Every Day I get an email listing all the observed National Days, like National Chocolate Pecan Day, National Gopher Day, National Bow Day, National Aviation Day. Most of them I do not pay much attention too, unless they pertain to my world of Agriculture, or in the case of today being National Radio  Day. It was not until late in the 19th Century that it became clear that wireless communication was possible.

There is not one person that can be credited with inventing the radio in the late 1800's. Rather there were several inventors that had a critical role. The research of German Heinrich Hertz proved electricity could be transmitted wirelessly. Nikola Tesla provided the radio with the Tesla coil. Tesla also contributed by inventing alternating current. Guglielmo Marconi invented the first commercially available wireless communication, the Marconi Wireless.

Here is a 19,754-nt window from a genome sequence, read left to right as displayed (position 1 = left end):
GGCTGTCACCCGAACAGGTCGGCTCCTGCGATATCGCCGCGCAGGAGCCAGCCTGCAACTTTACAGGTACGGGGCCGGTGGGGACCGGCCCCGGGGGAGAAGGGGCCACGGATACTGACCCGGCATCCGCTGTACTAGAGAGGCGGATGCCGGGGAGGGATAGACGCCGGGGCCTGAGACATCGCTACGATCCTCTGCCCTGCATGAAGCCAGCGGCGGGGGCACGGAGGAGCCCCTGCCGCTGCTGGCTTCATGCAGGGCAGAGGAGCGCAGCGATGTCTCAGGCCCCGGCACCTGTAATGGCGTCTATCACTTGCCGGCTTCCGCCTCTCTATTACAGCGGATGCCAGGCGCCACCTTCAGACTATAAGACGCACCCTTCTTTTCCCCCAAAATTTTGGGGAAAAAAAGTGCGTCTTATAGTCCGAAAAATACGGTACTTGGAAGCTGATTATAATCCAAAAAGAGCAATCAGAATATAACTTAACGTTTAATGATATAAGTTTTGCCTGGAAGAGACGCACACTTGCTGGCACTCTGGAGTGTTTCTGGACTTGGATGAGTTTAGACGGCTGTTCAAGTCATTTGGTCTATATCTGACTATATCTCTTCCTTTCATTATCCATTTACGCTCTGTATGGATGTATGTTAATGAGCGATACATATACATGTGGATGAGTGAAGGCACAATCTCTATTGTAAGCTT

Another big contributor was American Lee de Forest who was born in Iowa in 1873. He was the chief scientist for the first radio firm, American Wireless Telephone and Telegraph. His invention the Audion  vacuum tube made live broadcasting possible. The first wireless radio served a role in the military and public service before music and entertainment. I believe the internet and email was developed for the military too.

Radio ownership grew from two stations out of five homes in 1938 to over 15,000 licensed broadcast radio stations at the end of 2012 according to FCC statistics. It was in 1999 that the first satellite broadcast occurred. Some have speculated that the era of radio would end with cell phones and laptop computers. Instead, these new technologies have enhanced radio. For example you can listen to KDHL anywhere in the world  on your laptop computer. Just go to our web site kdhlradio.com. You can listen to KDHL on your cell phone too by downloading our free app.

Isn't technology wonderful. However, it can be intimidating too. It's been a lot for this senior citizen to learn! This is a picture we have on the wall at KDHL studios. It is Harry Truman when he stopped in Faribault on his Whistle Stop Tour in 1948. Notice the KDHL microphone he was using!